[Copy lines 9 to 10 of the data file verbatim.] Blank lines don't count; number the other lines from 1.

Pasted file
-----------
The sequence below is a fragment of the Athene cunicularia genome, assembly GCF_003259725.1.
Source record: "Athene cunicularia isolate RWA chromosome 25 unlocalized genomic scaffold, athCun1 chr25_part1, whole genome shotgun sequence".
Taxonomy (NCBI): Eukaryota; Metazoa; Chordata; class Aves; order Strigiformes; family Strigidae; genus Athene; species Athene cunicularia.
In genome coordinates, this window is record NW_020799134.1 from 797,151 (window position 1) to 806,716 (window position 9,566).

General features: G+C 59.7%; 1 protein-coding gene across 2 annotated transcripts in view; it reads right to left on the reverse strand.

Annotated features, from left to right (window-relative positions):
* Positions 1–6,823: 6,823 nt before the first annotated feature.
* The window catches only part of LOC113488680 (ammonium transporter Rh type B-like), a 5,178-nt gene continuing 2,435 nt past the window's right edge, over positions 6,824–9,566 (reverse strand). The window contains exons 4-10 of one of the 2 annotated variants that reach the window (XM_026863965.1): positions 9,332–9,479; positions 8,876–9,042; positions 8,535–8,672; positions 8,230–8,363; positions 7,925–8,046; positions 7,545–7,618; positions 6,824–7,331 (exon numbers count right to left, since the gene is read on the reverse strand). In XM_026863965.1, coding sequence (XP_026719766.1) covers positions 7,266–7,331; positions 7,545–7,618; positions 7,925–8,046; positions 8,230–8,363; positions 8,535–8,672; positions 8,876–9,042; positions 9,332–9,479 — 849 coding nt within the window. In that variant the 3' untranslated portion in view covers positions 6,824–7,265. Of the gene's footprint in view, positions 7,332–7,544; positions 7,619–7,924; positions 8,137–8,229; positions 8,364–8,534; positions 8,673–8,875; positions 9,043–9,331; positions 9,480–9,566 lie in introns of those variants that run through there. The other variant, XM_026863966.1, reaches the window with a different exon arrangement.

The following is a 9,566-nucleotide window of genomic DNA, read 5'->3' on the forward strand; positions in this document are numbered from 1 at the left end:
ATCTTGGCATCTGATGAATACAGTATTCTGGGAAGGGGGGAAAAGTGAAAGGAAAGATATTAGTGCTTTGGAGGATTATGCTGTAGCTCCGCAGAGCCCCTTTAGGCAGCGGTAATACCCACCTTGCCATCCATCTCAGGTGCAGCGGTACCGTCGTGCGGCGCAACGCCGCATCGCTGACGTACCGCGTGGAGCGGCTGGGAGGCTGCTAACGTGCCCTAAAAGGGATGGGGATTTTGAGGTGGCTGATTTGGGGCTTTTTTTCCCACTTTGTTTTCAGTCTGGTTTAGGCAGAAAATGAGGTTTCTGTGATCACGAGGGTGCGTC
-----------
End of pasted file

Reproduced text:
The following is a 9,566-nucleotide window of genomic DNA, read 5'->3' on the forward strand; positions in this document are numbered from 1 at the left end:
ATCTTGGCATCTGATGAATACAGTATTCTGGGAAGGGGGGAAAAGTGAAAGGAAAGATATTAGTGCTTTGGAGGATTATGCTGTAGCTCCGCAGAGCCCCTTTAGGCAGCGGTAATACCCACCTTGCCATCCATCTCAGGTGCAGCGGTACCGTCGTGCGGCGCAACGCCGCATCGCTGACGTACCGCGTGGAGCGGCTGGGAGGCTGCTAACGTGCCCTAAAAGGGATGGGGATTTTGAGGTGGCTGATTTGGGGCTTTTTTTCCCACTTTGTTTTCAGTCTGGTTTAGGCAGAAAATGAGGTTTCTGTGATCACGAGGGTGCGTC